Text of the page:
Bharata Natyam is one of the oldest dance forms of India. It was nurtured in the temples and courts of southern India since ancient times. Later it was codified and documented as a performing art in the 19th century by four brothers known as the Tanjore Quartet whose musical compositions for dance form the bulk of the Bharata Natyam repertoire even today. The art was handed down as a living tradition from generation to generation under the Devadasi system under which women were dedicated to temples to serve the deity as dancers and musicians forming part of the elaborate rituals. These highly talented artists and the male gurus (nattuvanars) were the sole repository of the art until the early 20th century when a renewal of interest in India's cultural heritage prompted the educated elite to discover its beauty. Today Bharata Natyam is one of the most popular and widely performed dance styles and is practiced by male and female dancers all over India. Due to its wide range of movements and postures and the balanced mélange of the rhythmic and mimetic aspects lends itself well to experimental and fusion choreography. Degree and Post Graduate courses covering the practice and theory of Bharata Natyam as well as the languages associated with its development are available at major universities of India.
The traditional costume worn in Mohiniyattam is white with a gold border, and gold ornaments are worn. The unique coiffure with hair gathered on the left side of the head reflect it's aesthetic appeal, making it distinct from the other dance forms of India. The regional system of music that Mohiniyattam follows is the SOPANA style which in it's lyricism is evocative of the spiritual element.It was during the reign of the great Poet King, Maharaja Swati Tirunal that Mohiniyattam received considerable patronage. After his untimely demise, adverse circumstances led to the decline of this dance form till when in the 1930's Mahakavi Vallathol founded the Kerala Kalamandalam and once again revived the dance form.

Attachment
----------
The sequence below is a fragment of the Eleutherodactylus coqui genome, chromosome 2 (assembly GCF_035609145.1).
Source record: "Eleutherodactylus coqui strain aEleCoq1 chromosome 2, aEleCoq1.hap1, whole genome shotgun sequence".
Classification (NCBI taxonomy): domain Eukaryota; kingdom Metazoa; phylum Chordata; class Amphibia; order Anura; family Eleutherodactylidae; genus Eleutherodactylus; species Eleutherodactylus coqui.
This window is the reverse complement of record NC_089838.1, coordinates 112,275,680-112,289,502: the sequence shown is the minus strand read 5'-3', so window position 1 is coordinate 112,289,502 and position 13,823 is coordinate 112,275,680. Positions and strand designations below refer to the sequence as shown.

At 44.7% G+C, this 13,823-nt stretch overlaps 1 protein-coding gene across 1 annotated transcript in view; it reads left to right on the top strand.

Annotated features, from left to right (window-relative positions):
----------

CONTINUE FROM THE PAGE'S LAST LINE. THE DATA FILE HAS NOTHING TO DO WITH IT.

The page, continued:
Dance form Kuchipudi developed in what is now known as the state of Andhra Pradesh in southern India. Kuchipudi derives its name from the village Kuchelapuram, where it was nurtured by great scholars and artists who built up the repertoire and refined the dance technique. The technique of Kuchipudi makes use of fast rhythmic footwork and sculpture body movements. Stylized mime, using hand gestures and subtle facial expression, is combined with more realistic acting, occasionally including dialogues spoken by the dancers. In this blend of performance techniques, Kuchipudi is unique among the Indian classical dance styles. Kuchipudi today is performed either as a solo or a group presentation, but historically it was performed as a dance drama, with several dancers taking different roles. The themes are mostly derived form the scriptures and mythology, and the portrayal of certain characters is a central motif of this dance form. Kuchipudi is accompanied by Carnatic music. A typical orchestra for a Kuchipudi recital includes the mridangam, flute and violin. A vocalist sings the lyrics, and the nattuvanar conducts the orchestra and recites the rhythmic patterns.
Kerala Natanam can be called a stylised form of Kathakali. Guru Gopinath developed his own style that was appealing to the masses who were then devoid of art and dance, without compromising on the classical background. He never tried to reform Kathakali and to tamper with the originality and purity it possessed.He was instrumental to bring Kathakali out from the courtyards of upper class Brahmins and rajas and dance chambers of temples to the masses. His performances created a dance wave in Kerala, which had reprecations all over India in thirties and forties